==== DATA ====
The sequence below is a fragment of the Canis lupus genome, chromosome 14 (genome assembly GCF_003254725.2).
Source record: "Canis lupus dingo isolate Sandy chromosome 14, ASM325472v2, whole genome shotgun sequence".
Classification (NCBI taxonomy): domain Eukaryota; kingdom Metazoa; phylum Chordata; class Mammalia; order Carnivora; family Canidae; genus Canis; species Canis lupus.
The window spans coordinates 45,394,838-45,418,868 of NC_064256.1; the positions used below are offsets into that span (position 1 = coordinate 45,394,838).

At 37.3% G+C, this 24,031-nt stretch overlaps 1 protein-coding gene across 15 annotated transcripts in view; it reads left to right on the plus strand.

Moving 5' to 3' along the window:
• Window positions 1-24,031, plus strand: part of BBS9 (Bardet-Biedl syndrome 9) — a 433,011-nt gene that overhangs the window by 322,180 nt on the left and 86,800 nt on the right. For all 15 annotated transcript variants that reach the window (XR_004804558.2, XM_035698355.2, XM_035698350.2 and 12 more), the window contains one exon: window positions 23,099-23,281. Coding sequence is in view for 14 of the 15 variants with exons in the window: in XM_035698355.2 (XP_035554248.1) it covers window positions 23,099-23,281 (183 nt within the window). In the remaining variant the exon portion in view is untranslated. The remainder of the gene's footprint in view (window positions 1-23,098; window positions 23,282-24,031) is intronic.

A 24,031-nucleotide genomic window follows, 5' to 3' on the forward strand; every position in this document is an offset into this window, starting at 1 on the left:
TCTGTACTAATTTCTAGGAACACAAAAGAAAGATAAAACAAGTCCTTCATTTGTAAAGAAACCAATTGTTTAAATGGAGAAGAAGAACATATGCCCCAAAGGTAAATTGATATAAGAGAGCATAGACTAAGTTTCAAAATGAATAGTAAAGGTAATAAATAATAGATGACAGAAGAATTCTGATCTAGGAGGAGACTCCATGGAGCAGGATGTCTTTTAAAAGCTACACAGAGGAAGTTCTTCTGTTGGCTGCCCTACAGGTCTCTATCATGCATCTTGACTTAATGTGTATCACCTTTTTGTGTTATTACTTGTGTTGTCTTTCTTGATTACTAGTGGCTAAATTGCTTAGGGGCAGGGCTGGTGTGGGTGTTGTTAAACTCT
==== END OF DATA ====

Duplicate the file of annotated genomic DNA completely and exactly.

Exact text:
The sequence below is a fragment of the Canis lupus genome, chromosome 14 (genome assembly GCF_003254725.2).
Source record: "Canis lupus dingo isolate Sandy chromosome 14, ASM325472v2, whole genome shotgun sequence".
Classification (NCBI taxonomy): domain Eukaryota; kingdom Metazoa; phylum Chordata; class Mammalia; order Carnivora; family Canidae; genus Canis; species Canis lupus.
The window spans coordinates 45,394,838-45,418,868 of NC_064256.1; the positions used below are offsets into that span (position 1 = coordinate 45,394,838).

At 37.3% G+C, this 24,031-nt stretch overlaps 1 protein-coding gene across 15 annotated transcripts in view; it reads left to right on the plus strand.

Moving 5' to 3' along the window:
• Window positions 1-24,031, plus strand: part of BBS9 (Bardet-Biedl syndrome 9) — a 433,011-nt gene that overhangs the window by 322,180 nt on the left and 86,800 nt on the right. For all 15 annotated transcript variants that reach the window (XR_004804558.2, XM_035698355.2, XM_035698350.2 and 12 more), the window contains one exon: window positions 23,099-23,281. Coding sequence is in view for 14 of the 15 variants with exons in the window: in XM_035698355.2 (XP_035554248.1) it covers window positions 23,099-23,281 (183 nt within the window). In the remaining variant the exon portion in view is untranslated. The remainder of the gene's footprint in view (window positions 1-23,098; window positions 23,282-24,031) is intronic.

A 24,031-nucleotide genomic window follows, 5' to 3' on the forward strand; every position in this document is an offset into this window, starting at 1 on the left:
TCTGTACTAATTTCTAGGAACACAAAAGAAAGATAAAACAAGTCCTTCATTTGTAAAGAAACCAATTGTTTAAATGGAGAAGAAGAACATATGCCCCAAAGGTAAATTGATATAAGAGAGCATAGACTAAGTTTCAAAATGAATAGTAAAGGTAATAAATAATAGATGACAGAAGAATTCTGATCTAGGAGGAGACTCCATGGAGCAGGATGTCTTTTAAAAGCTACACAGAGGAAGTTCTTCTGTTGGCTGCCCTACAGGTCTCTATCATGCATCTTGACTTAATGTGTATCACCTTTTTGTGTTATTACTTGTGTTGTCTTTCTTGATTACTAGTGGCTAAATTGCTTAGGGGCAGGGCTGGTGTGGGTGTTGTTAAACTCT